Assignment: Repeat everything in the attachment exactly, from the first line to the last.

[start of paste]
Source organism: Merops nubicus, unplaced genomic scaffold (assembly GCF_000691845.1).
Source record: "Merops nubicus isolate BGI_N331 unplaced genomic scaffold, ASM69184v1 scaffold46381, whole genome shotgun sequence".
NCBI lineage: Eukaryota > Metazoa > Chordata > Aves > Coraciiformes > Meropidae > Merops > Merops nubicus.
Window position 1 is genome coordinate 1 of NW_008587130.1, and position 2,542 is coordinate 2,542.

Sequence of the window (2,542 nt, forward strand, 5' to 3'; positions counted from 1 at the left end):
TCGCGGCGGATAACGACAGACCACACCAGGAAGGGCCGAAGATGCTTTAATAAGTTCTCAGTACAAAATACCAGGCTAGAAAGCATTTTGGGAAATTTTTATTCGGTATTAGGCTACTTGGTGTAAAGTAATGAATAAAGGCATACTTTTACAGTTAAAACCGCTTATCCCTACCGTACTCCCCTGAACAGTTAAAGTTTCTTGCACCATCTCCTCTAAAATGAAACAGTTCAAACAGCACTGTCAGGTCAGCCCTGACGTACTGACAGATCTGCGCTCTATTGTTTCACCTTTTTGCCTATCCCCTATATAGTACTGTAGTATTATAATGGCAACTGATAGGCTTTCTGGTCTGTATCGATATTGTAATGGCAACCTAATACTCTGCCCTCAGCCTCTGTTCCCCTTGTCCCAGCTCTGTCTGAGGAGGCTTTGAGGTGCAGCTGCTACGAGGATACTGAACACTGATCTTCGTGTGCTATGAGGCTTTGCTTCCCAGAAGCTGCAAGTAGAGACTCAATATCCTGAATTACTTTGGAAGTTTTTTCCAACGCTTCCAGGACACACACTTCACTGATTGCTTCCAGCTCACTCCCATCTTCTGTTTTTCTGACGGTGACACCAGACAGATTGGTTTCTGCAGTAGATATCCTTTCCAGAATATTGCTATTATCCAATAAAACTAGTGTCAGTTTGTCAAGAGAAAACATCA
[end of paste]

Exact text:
Source organism: Merops nubicus, unplaced genomic scaffold (assembly GCF_000691845.1).
Source record: "Merops nubicus isolate BGI_N331 unplaced genomic scaffold, ASM69184v1 scaffold46381, whole genome shotgun sequence".
NCBI lineage: Eukaryota > Metazoa > Chordata > Aves > Coraciiformes > Meropidae > Merops > Merops nubicus.
Window position 1 is genome coordinate 1 of NW_008587130.1, and position 2,542 is coordinate 2,542.

Sequence of the window (2,542 nt, forward strand, 5' to 3'; positions counted from 1 at the left end):
TCGCGGCGGATAACGACAGACCACACCAGGAAGGGCCGAAGATGCTTTAATAAGTTCTCAGTACAAAATACCAGGCTAGAAAGCATTTTGGGAAATTTTTATTCGGTATTAGGCTACTTGGTGTAAAGTAATGAATAAAGGCATACTTTTACAGTTAAAACCGCTTATCCCTACCGTACTCCCCTGAACAGTTAAAGTTTCTTGCACCATCTCCTCTAAAATGAAACAGTTCAAACAGCACTGTCAGGTCAGCCCTGACGTACTGACAGATCTGCGCTCTATTGTTTCACCTTTTTGCCTATCCCCTATATAGTACTGTAGTATTATAATGGCAACTGATAGGCTTTCTGGTCTGTATCGATATTGTAATGGCAACCTAATACTCTGCCCTCAGCCTCTGTTCCCCTTGTCCCAGCTCTGTCTGAGGAGGCTTTGAGGTGCAGCTGCTACGAGGATACTGAACACTGATCTTCGTGTGCTATGAGGCTTTGCTTCCCAGAAGCTGCAAGTAGAGACTCAATATCCTGAATTACTTTGGAAGTTTTTTCCAACGCTTCCAGGACACACACTTCACTGATTGCTTCCAGCTCACTCCCATCTTCTGTTTTTCTGACGGTGACACCAGACAGATTGGTTTCTGCAGTAGATATCCTTTCCAGAATATTGCTATTATCCAATAAAACTAGTGTCAGTTTGTCAAGAGAAAACATCA